Chemistry and Biochemistry
Institute of Molecular Biology
University of Oregon
The evolution of kicking and screaming stochastic proteins
In the Harms lab, we study the interplay between the biophysical features of proteins and their evolution. Macromolecules exist as ensembles of interchanging conformations. Such dynamics are important for molecular function and regulation. I hope to convince you these ensembles also shape evolution. Using theoretical and computational approaches, we found that subtle changes in ensemble composition can profoundly alter the effects of future mutations. Using experiments on the lac repressor and an RNA riboswitch, we revealed that these predicted effects are detectable both in vitro and in vivo. Using phylogenetic reconstructions and experimental studies of the innate immune protein S100A9, we revealed that molecular ensembles have indeed shaped the historical evolution of natural proteins. We are currently working on computational models to both predict these effects for specific proteins and to detect bioinformatic signatures of this phenomenon in multiple sequence alignments. Together, this work is revealing an intimate connection between molecular ensembles—an inescapable biophysical feature of macromolecules—and how macromolecules evolve. Specifically: subtle, functionally invisible, changes to the energies of low-population conformations can open and close future mutational trajectories, thus dramatically altering evolutionary outcomes.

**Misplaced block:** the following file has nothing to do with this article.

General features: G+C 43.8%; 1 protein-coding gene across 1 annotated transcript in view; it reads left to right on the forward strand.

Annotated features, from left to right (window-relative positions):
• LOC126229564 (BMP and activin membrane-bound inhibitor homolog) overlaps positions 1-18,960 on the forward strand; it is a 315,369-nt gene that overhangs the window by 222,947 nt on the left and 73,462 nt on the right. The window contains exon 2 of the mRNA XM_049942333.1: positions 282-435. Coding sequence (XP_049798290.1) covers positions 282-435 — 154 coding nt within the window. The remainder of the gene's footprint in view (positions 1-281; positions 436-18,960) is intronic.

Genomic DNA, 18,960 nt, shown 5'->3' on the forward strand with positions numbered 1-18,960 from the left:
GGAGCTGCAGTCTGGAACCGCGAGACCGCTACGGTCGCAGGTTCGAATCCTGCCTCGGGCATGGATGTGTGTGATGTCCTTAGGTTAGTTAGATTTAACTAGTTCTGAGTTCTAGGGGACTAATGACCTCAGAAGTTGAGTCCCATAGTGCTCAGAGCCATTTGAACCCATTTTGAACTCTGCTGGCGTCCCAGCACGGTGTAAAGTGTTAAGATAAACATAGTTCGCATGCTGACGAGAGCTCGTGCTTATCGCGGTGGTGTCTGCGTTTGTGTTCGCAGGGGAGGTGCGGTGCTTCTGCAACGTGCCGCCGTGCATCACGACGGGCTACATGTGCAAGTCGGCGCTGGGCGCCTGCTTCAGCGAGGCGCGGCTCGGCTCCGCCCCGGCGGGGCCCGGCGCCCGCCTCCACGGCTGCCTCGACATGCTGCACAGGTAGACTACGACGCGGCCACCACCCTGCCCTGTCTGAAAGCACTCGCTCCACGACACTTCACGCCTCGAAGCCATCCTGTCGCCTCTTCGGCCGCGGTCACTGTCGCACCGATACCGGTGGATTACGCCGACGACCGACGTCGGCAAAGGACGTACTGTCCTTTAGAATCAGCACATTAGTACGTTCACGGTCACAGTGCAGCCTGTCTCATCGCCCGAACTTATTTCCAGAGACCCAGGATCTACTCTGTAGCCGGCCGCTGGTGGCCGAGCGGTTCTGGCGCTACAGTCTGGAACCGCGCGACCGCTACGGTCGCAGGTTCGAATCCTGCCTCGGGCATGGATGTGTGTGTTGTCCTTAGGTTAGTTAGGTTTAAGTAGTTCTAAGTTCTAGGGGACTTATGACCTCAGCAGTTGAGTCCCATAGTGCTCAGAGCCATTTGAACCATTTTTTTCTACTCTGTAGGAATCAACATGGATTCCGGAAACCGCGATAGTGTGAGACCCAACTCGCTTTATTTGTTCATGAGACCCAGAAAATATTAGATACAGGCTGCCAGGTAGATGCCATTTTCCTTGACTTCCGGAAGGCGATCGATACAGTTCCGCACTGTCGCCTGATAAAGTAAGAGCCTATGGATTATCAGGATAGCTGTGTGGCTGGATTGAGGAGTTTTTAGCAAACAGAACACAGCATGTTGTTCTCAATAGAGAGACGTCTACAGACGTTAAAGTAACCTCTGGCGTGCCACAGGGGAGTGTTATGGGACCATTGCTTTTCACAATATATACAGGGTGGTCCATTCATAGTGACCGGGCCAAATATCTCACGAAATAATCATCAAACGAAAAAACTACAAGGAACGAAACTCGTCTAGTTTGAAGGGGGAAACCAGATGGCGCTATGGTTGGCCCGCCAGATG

Host: Dan Raleigh
Refreshments following the seminar in room 110